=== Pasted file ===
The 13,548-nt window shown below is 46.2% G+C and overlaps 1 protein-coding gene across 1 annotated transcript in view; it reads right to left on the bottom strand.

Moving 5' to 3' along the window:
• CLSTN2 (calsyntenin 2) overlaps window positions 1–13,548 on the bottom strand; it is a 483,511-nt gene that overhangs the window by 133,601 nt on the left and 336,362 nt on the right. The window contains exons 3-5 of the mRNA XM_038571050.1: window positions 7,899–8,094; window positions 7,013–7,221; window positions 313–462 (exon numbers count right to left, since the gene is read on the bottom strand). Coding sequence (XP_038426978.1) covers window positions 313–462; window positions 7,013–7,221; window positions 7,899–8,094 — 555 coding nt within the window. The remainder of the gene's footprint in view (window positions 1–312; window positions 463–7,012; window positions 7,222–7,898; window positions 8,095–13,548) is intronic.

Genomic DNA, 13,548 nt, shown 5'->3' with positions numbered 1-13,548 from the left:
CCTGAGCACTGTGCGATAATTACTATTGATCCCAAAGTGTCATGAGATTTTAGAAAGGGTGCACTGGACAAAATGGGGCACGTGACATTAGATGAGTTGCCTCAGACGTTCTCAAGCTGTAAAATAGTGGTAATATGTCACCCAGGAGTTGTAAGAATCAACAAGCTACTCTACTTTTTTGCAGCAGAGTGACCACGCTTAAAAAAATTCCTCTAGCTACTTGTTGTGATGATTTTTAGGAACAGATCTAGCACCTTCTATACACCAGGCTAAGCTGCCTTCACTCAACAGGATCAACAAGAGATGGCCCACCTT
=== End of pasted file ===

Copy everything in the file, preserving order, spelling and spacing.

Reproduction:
The 13,548-nt window shown below is 46.2% G+C and overlaps 1 protein-coding gene across 1 annotated transcript in view; it reads right to left on the bottom strand.

Moving 5' to 3' along the window:
• CLSTN2 (calsyntenin 2) overlaps window positions 1–13,548 on the bottom strand; it is a 483,511-nt gene that overhangs the window by 133,601 nt on the left and 336,362 nt on the right. The window contains exons 3-5 of the mRNA XM_038571050.1: window positions 7,899–8,094; window positions 7,013–7,221; window positions 313–462 (exon numbers count right to left, since the gene is read on the bottom strand). Coding sequence (XP_038426978.1) covers window positions 313–462; window positions 7,013–7,221; window positions 7,899–8,094 — 555 coding nt within the window. The remainder of the gene's footprint in view (window positions 1–312; window positions 463–7,012; window positions 7,222–7,898; window positions 8,095–13,548) is intronic.

Genomic DNA, 13,548 nt, shown 5'->3' with positions numbered 1-13,548 from the left:
CCTGAGCACTGTGCGATAATTACTATTGATCCCAAAGTGTCATGAGATTTTAGAAAGGGTGCACTGGACAAAATGGGGCACGTGACATTAGATGAGTTGCCTCAGACGTTCTCAAGCTGTAAAATAGTGGTAATATGTCACCCAGGAGTTGTAAGAATCAACAAGCTACTCTACTTTTTTGCAGCAGAGTGACCACGCTTAAAAAAATTCCTCTAGCTACTTGTTGTGATGATTTTTAGGAACAGATCTAGCACCTTCTATACACCAGGCTAAGCTGCCTTCACTCAACAGGATCAACAAGAGATGGCCCACCTT